Good Morning Diego Garcia—Excerpt Chapter 8

Trincomalee, Sri Lanka

July 1975

We wandered around town and found a small cafe.
“Isn’t this one our taxi driver also recommended?” I asked Charles.
“Yes.” Charles nodded.
We went inside and ordered toasted cheese and meat sandwiches. No
coffee, but tea was served and it was delicious.
“Ceylon tea,” the waiter said proudly. “Best in the world.”
“Your English is good,” I said.
“Thank you! I worked on cargo ships for many years. I sailed all over
the world.”
“Are you a Sri Lankan?”
“Yes. I returned home to look after my family.” he said, looking around
to make sure no one else was in the cafe. “We’re Tamils.”
“We read about the Tamil Tigers in the newspaper,” Charles said.
“We’re calling for an independent state, where we are respected,” the
waiter said.
“I understand,” I replied. “Are the Tamils a minority in Sri Lanka?”
“Yes, and we’ve formed a group to fight for our rights. There is no other
alternative. We will fight to the end.”
Charles and I sat silently, taking it all in.
“I’ll bring you more tea,” the waiter said.
“Is it the group the police think took the dingy from the boat?” I whispered
to Charles.
Charles nodded.

The waiter returned with more tea. Charles ordered another sandwich.
I told the waiter our nice taxi driver, from Colombo, had recommended
his cafe.
“My cousin,” he said, and in a hushed voice warned us not to talk publicly
about the politics of Sri Lanka. “It’s not safe.”
“In America,” I said, “minorities also have to fight for their rights.”
He nodded.
“Your cousin is a nice man,” I said.
He smiled. “He also sailed the seas for many years. But the Indian
Ocean is different because of the mawsim.”
“Mawsim?” I asked.
“Monsoon in English. Arabic in origin, mawsim means fixed season.
In the North the winds blow from the northeast from November to
March, and then switch and blow from the southwest. The fixed seasons
are called the Northeast and Southwest Monsoons.”
“Is this what causes cyclones?” Charles asked.
“No,” the waiter said. “Cyclones are tropical storms. They form over
tropical oceans with high winds of hurricane force.”
“Oh dear,” I said. “They sound dangerous.”
“If you cross the Indian Ocean in mawsim season, you are guaranteed
a few cyclones.”
Charles asked a few more questions about the Trincomalee area and
asked for the bill.

Going out the front door, I almost tripped over a grossly disfigured
man sitting on the sidewalk, leaning against the wall, outside the cafe.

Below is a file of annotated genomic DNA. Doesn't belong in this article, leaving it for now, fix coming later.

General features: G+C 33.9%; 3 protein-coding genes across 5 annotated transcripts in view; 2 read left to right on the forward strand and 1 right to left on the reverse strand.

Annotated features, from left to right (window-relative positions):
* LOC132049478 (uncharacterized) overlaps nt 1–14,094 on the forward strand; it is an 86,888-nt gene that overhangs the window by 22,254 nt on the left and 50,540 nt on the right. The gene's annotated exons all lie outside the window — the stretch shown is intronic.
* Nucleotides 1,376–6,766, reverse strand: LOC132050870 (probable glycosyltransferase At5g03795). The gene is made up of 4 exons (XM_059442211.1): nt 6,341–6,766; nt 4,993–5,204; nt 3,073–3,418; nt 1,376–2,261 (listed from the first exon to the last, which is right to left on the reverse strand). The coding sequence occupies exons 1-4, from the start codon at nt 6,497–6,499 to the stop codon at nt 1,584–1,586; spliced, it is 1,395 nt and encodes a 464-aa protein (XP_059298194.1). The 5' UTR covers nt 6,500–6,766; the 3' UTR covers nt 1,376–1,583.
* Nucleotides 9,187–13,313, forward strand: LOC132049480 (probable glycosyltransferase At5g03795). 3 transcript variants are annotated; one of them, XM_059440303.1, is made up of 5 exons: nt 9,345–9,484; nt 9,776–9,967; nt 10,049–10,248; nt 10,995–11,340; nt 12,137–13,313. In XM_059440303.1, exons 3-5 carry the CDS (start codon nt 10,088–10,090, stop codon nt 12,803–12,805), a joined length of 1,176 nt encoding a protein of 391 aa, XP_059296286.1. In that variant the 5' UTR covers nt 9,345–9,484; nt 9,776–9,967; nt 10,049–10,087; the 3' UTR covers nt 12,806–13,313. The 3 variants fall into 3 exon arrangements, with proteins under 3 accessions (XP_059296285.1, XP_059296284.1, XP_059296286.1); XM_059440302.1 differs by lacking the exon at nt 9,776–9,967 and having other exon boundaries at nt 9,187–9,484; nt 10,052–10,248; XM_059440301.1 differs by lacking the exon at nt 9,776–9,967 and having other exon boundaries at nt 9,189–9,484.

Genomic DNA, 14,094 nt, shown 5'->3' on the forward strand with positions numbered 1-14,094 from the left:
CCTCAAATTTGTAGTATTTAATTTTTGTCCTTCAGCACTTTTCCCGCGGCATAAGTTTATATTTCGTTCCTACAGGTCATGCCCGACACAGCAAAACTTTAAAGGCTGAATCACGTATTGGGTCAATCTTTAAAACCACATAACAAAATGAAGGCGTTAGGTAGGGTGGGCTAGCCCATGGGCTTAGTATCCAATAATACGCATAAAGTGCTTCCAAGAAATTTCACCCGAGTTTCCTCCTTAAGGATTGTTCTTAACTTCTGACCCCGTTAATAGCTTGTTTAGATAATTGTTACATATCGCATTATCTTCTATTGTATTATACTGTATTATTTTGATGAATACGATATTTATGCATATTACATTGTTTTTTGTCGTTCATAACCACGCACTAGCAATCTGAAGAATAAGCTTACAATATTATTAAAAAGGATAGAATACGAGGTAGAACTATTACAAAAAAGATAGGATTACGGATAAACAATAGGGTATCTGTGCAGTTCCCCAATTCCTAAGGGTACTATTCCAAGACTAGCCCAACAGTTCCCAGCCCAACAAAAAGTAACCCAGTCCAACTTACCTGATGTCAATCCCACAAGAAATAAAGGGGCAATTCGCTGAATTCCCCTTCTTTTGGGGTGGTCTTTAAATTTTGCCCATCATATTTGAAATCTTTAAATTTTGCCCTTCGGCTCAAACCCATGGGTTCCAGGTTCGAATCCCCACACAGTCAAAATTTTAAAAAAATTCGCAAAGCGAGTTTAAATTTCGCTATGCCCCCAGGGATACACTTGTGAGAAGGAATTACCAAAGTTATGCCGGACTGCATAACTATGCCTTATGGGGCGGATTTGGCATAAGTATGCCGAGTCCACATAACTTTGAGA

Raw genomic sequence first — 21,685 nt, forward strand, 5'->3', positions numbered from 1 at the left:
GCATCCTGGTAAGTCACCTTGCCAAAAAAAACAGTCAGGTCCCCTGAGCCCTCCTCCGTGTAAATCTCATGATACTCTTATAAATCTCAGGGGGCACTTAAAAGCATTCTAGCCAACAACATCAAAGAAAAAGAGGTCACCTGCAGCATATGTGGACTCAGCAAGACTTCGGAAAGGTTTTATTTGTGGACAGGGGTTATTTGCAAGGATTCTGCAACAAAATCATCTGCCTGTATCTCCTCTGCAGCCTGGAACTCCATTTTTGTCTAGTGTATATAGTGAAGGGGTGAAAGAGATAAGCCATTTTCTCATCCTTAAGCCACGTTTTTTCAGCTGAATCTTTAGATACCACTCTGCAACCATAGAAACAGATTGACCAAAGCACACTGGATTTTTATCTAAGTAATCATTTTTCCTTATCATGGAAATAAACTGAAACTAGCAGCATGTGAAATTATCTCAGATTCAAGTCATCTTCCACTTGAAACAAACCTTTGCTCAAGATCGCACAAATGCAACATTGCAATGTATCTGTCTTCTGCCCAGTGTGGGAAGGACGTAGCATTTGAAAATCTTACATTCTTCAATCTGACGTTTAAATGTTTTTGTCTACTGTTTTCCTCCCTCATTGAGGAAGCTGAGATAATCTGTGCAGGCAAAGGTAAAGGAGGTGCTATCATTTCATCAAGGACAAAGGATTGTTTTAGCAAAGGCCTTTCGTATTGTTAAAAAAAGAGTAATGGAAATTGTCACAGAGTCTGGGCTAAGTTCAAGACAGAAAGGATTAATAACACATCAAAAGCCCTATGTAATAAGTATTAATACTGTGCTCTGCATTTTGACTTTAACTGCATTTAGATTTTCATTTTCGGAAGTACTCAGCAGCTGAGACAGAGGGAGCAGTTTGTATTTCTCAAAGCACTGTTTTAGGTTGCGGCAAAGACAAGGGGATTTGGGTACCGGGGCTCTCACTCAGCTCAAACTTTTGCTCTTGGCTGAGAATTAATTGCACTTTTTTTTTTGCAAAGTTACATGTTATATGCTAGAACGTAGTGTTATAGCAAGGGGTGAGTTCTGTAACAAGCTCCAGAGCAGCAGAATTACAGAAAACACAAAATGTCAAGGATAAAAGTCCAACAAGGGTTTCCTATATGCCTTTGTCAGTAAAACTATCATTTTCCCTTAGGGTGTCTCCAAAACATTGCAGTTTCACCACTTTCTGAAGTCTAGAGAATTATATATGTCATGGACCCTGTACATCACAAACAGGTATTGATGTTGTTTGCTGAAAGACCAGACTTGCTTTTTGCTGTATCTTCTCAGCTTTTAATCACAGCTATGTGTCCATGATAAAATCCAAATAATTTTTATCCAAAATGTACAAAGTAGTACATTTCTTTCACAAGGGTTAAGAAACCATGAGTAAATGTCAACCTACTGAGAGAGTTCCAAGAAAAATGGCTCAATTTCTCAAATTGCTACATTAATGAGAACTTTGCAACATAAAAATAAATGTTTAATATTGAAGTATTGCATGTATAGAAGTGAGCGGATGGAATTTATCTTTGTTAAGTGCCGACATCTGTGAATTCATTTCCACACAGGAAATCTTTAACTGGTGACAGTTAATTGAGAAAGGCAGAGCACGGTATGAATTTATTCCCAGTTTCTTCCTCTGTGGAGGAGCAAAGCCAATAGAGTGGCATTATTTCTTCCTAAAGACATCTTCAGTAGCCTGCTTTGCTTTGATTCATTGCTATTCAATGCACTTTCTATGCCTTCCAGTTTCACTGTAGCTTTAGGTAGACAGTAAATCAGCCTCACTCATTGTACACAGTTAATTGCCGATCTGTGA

He held a tin cup, hoping for coins. I asked Charles to give him some
Our waiter appeared in the doorway and told us to drop the coins in
the cup.
“He’s a leper. An outcast,” the waiter said. “Sits here most days. I feel
sorry for him.”
My mind reeled, remembering images I’d seen of leper colonies in
films. Leprosy was common in Bible times, and was used as an example
of sin’s destructive power. ‘Unclean, unclean,’ a leper was expected
to call out. To think, this terrifying disease has been around since
ancient times. The thought made me shudder. Why was this man here
and not in a leper colony? Why wasn’t he receiving help?
“Isn’t leprosy an infectious disease?” I asked Charles.
“Yes, but not so contagious. Children are more likely to get it than adults.”
“From contact with body fluids?”
“Yes. From someone with untreated leprosy.” Charles answered. “That’s
why our waiter told us to drop the coins in his cup.”
“What a horrible disease,” I said. “Remember the man we saw in India
with the giant elephant legs? Elephantiasis?”
Charles nodded.
“Everyone else was so skinny; people and cows. And the poor man
could barely move with his heavy legs.”

We stopped in the crowded souk. Colorful displays of green beans,
carrots, peas, and yams got our attention, and the prominent exhibit
of fresh fish impressed me. The market was alive with noise and the
sweet smell of spices and local fruits. One stand was cooking freshly
made stuffed patties. We bought several, and some fresh fruit to take
back to the boat.
Processed milk products were relatively new to Sri Lanka and local
cheese was hard to come by. We found a cheese made from powdered
milk; bought a small piece and sampled it. Not the tastiest, but hey
when in Sri Lanka.
We discussed whether to buy a chicken or seafood, and decided to
wait until we talked with Mia about what foods were needed on board.
“I suspect Mia is a bit territorial in her kitchen,” I told Charles.
“No doubt,” he replied.
The locals were friendly and helpful. A few spoke some English, but
we mainly communicated by pointing. “International sign language
is amazing,” I remarked, as we headed back to the boat.



One Reply to “Good Morning Diego Garcia—Excerpt Chapter 8”

Leave a Reply

Your email address will not be published. Required fields are marked *

This site uses Akismet to reduce spam. Learn how your comment data is processed.